In a bittersweet moment Friday, May 10 about 15 Memorial Middle School students said goodbye to the 180 trout they’d been raising since the start of the year.
The fifth and sixth-graders traveled to Wadsworth State Park and with help from a few Trout Unlimited volunteers, released the fish one by one into the stream.
The students were part of this year’s Memorial School “Trout Club” or Trout in the Classroom program.
“They were definitely looking forward to this day. There were a few tears this morning ... since (the trout) have been in the classroom since January, it's really been a part of our classroom,” said special education teacher Mike McGrady, who coordinated the program this year.
Trout Unlimited supplies the equipment and the eggs. These usually arrive mid-November, but came close to Christmas this year. The kids get to watch the trout grow from eggs to about two-inch fish, all the while taking responsibility for their care.
Raising the trout has been a daily job since January, with feedings, checking water levels and counting fish.
McGrady said some of the kids would race into the classroom every morning hoping to be the first one to feed them.
“They wanted to be part of it,” McGrady said.
Fifth-grader Tatum Sass would often be the first to the classroom for feeding in the morning, her favorite part of the process was getting to see the fish every day.
“I love trout and I love to fish,” Sass said. “As soon as I heard there was a trout club I said 'I need to be in this or I will die.’”
Although the students were sad to see the fish go, McGrady said they were looking forward to seeing them in their natural environment. Because the kids are so familiar with the Wadsworth State Park area, he believes they’ll be thinking about the fish every time they visit.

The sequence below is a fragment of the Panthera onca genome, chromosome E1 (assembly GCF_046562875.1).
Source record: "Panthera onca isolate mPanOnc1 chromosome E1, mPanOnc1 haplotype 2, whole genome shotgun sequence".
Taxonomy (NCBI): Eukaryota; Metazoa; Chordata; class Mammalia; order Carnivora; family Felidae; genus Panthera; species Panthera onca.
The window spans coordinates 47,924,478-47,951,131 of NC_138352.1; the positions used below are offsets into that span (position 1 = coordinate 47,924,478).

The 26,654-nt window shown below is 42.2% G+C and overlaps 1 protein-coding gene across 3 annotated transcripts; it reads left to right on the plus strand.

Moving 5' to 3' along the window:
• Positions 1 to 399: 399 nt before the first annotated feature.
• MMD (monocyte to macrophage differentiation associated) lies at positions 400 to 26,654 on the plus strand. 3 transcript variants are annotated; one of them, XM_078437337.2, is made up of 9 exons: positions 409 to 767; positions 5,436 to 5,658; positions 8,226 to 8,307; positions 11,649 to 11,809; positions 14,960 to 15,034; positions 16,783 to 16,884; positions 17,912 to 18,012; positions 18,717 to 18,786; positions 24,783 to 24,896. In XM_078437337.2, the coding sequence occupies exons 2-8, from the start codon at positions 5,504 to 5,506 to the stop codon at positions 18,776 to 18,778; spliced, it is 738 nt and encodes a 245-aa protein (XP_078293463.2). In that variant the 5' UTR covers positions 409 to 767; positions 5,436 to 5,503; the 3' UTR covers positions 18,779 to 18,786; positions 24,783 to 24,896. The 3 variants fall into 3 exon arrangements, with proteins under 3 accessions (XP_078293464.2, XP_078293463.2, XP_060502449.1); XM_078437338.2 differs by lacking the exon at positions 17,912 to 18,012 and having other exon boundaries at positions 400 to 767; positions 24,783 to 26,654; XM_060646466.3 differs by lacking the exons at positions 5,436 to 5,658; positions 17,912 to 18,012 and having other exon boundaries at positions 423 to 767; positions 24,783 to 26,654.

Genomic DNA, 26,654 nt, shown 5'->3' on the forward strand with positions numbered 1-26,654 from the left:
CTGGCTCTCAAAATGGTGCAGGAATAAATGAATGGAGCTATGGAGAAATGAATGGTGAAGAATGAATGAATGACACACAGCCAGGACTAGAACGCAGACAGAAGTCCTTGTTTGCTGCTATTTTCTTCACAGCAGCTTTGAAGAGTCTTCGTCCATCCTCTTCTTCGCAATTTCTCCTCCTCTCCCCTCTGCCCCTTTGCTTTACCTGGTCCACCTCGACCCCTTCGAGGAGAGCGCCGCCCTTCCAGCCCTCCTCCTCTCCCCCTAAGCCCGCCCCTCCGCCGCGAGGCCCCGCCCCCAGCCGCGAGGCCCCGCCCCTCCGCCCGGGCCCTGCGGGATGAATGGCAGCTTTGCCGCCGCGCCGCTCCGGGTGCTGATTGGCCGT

“I think bringing the trout in is just a way for them to see what is actually in these resources that they have … and that could become even more important to them,” McGrady said.
Fifth-grader Xavien Rosario said he enjoyed testing the trouts’ water. The students were responsible for making sure the water was kept at an optimal temperature for the fish and had proper ammonium and pH levels.
A large part of the program is promoting conservation and environmental protection. Program coordinators say they hope the practice of caring for living creatures, learning about their habitats, diets and behaviors, will foster a lifelong appreciation for nature.
Trout Unlimited is a national organization that promotes the preservation of clean, cold water and sponsors the Trout in the Classroom program.
“You don’t know when you’re going to light a fire in a child who’s going to remember this and somebody become a member of the legislature, doctor ... and he’s going to be a strong supporter of environmental clean water,” said Bill Glueck, Trout Unlimited volunteer and founder of the Memorial School program.
Memorial School was one of the first Trout in the Classroom programs in the state, starting off around 2005, according to Glueck.
Glueck helped coordinate Trout in the Classroom programs with his longtime friend Hugh McCutchen, who died late last month. Both men won the Coginchaug Valley Education Foundation’s Howard Kelley Community Service Award in 2016 for their efforts with Trout in the Classroom.
There are now more than 100 Trout in the Classroom programs in schools across the state.